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Dr Jane Ladlow Addresses The Past, Present And Future Of BOAS

1 year ago

25th April, 2023 10h20

Improve International

Crufts is the world’s greatest dog show and every year it displays an impressive number of dogs who strut their stuff in the show ring or dodge, duck, and dive through agility obstacles. The number of brachycephalic breeds appearing on the show has been a subject of analysis. Appearing on Channel 4 this year to raise awareness on Brachycephalic Obstructive Airway Syndrome (BOAS) was Dr Jane Ladlow, an Improve Veterinary Education speaker and top researcher at Cambridge University. 

We spoke to Dr Jane Ladlow after the show to find out more.

How long have you been researching BOAS as a condition?

“It was around 2003 where, as a new Diplomate, I started to look at how we could measure respiratory function. In 2005, I started working with The Kennel Club to make a chamber where we could measure this and in 2010, I began working together with Dr Nai-Chieh Liu to collect genetic data.

“Now, we have a Respiratory Function Grading (RFG) scheme which grades how affected dogs are by BOAS. It is used on French bulldogs, bulldogs and pugs but we are currently looking at other different brachycephalic breeds.”

Has the number of brachycephalic dogs with BOAS showing at Crufts increased over time?

“No, it has actually been much better over the last few shows. Ten years ago, it used to be common to hear lots of dogs breathing very heavily but not now. There has definitely been a decrease in the number of dogs with BOAS being shown.”

Some animal welfare charities have petitioned to ban the showing of brachycephalic breeds at Crufts. How effective is this method?

“By banning, you target the Kennel Club good breeders, but the problem still exists with the hobby breeders and imported puppies. I think showing brachycephalic dogs that are breathing silently and also look healthy in other aspects sends a strong message to the public that dogs with audible breathing are not acceptable. Better solutions such as reviewing breeding standards, changing judging expectations and educating the public is far more effective.”

You mentioned at Crufts that BOAS may be resolved in the next five to ten years, but has there been an increase in breathing operations, head and neck surgeries and caesareans for these dogs?

“We may be seeing fewer BOAS dogs in the show ring, but there is still a huge number of household pets which suffer from this condition. As a result, vets are still performing a great number of BOAS surgeries because there is still a need to educate owners in fixing this issue. Nationwide pet insurance said in its recent research report that dogs with more severe airway issues also had more frequent back problems, so although brachycephalic syndrome can affect various areas of the body, it may be that if you improve in one area, you can move on to improve the next – it's a ripple effect.”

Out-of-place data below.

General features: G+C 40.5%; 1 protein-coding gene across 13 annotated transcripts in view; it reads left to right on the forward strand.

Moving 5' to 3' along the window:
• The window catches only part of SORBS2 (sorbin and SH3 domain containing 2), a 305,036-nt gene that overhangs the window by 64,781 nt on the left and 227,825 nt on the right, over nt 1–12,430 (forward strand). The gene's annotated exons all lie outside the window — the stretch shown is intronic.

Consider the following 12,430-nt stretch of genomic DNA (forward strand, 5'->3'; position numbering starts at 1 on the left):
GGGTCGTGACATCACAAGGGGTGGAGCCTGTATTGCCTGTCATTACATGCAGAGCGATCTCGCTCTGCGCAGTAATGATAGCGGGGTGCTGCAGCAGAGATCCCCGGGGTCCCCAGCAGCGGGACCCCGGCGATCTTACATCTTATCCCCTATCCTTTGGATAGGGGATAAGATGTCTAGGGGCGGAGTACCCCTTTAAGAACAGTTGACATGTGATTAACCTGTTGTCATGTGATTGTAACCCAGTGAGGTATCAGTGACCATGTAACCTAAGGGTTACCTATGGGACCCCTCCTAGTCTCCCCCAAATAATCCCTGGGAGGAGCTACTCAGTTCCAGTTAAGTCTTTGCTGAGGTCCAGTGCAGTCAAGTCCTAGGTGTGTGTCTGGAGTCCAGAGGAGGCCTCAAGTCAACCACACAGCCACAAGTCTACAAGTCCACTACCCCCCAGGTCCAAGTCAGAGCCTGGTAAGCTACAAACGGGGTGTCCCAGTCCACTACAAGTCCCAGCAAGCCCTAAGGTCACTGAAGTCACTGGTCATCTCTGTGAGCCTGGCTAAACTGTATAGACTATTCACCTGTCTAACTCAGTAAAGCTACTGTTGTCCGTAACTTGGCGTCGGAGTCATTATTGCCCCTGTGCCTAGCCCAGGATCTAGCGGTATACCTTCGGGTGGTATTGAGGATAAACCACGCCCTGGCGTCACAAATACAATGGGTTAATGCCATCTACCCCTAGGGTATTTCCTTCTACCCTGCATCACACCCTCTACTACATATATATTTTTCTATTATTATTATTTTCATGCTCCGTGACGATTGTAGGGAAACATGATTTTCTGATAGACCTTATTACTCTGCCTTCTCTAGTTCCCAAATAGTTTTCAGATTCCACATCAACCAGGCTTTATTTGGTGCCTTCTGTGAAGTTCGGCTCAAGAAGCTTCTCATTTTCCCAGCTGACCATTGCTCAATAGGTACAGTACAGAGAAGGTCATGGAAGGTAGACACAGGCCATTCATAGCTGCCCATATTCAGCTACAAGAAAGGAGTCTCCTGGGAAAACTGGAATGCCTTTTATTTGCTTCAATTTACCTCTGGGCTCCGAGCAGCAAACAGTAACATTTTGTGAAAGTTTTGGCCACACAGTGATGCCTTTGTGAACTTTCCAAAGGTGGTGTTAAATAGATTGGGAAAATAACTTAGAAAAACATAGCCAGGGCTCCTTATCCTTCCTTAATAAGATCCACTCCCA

Which methods have proven to be the most successful in reducing the number of BOAS conditions?

“Educating owners is very powerful. If people know what questions to ask, what to look for and how to care for these dogs, we will see happier and healthier pets.

“Social media can do great work in showcasing positive cases of what a good breed commonly effected by BOAS can look and behave like. It is a good tool for educating owners, too. At Cambridge University, we created a short video called Breed Better, Breathe Better which explains the clear symptoms of BOAS.”

Finally, what key points from your talk at Crufts can veterinary professionals take away?

"When you’re presented with a suspected case of BOAS, use the RFG Scheme to check and listen first to the heart, lungs and nostrils before and after a three minute exercise trot, and repeat the auscultation. The RFG Scheme allows you to make an informed decision on whether to diet or increase exercise before the need for surgery. It also allows you to give owners an idea on how successful surgery is likely to be. By testing before, you can also prioritise more important cases and plan your surgeries accordingly, and also make sure to audit your cases. 

“If vets also want to know more about the RFG scheme, they can get in touch with The Kennel Club and receive one day of training to be on the registered list of testers.”

If you are interested in this veterinary field, you can learn more from Dr Jane Ladlow, Dr Nai-Chieh Liu and Dr Laura Owen in the Improve Veterinary Education Academy Series BOAS semester. Run fully online in collaboration with the University of Cambridge, spend just one month learning about pathophysiology, diagnosis, treatments and ethical dilemmas. 

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